Like you I train in Wing Chun because I enjoy it, that is the primary reason. It's hard to explain why I enjoy, I remember the time I first visited the kwoon and observed the class and speaking with my 1st Sifu, something about it just clicked and I was hooked. I wasn't looking to join a Martial Arts class, a friend of my Father suggested I come down to check it out as I had plans to become a police officer (changed my mind after), so logic would say it is wise to learn how to protect yourself to aide me in my possible duties as PO.

    I find it interesting too, how much bashing there is of the art on a forum dedicated to discussing it. You would think that if you didn't practice the art or believe in it you wouldn't come here to discuss it, but that common sense doesn't seem to common here. The reason I believe is the fact that most people live in a false world or run their lives based on a false identity or ego. Ego is all about seperation, thinking, making me seem better than you, your wrong I'm right, bla bla bla. People with ego's push agendas, repeat themselves in every post, put down others for not agreeing with them, and a whole bunch of other things that try to make themselves look right and everyone else look wrong.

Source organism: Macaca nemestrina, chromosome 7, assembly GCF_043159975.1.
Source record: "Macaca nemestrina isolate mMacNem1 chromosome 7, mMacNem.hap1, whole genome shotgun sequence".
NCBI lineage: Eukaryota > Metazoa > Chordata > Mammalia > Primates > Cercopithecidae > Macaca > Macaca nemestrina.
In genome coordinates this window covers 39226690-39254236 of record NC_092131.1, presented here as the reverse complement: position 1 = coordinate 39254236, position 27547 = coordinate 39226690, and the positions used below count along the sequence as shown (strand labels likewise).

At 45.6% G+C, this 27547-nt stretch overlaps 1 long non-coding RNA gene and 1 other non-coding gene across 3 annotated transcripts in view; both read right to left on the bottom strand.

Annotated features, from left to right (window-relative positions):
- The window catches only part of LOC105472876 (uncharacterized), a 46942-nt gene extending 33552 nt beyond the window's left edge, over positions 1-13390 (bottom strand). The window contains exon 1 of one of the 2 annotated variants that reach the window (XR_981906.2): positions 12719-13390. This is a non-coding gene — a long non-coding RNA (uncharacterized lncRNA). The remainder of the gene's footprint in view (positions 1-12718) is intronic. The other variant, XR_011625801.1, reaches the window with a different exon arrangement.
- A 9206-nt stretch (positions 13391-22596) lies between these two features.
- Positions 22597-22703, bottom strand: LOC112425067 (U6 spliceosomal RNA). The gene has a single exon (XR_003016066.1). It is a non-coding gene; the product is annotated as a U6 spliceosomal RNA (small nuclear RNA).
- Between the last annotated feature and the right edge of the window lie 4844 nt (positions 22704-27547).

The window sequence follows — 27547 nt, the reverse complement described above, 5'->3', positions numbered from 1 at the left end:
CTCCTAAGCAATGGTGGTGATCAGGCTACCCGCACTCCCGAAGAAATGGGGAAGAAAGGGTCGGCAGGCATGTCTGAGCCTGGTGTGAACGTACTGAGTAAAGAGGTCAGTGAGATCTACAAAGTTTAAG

Whether or not one person is doing something supposedly right or wrong, can fight or can't, what does it matter to anyone else? A ton of people do karate and TKD, I don't necessarily agree on a Martial level with what those systems teach and how they teach it, but on the larger scale I could careless, people will do what they do based on their wants and needs, and if those two things are being fullfilled then they will continue on that path, I wish them the best. I don't go on Karte/TKD forums and bash what they are doing, telling them they are pu$$ies and all those kata are meaningless, that's school yard my Dad is stronger than your Dad stuff, hopefully we grow out of that thinking and mature a bit as we age. It amazes me the immaturity level of the people on the forum, Martial Arts is just as much a spiritual practice as it is for training self protection. I guess due to some free time and habit I still come here and post once in awhile, its getting less and less as time goes by, but I have good memories of this forum as if it wasn't for this forum I wouldn't be training in the VT system I train in, so it was good for something in the past in my POV.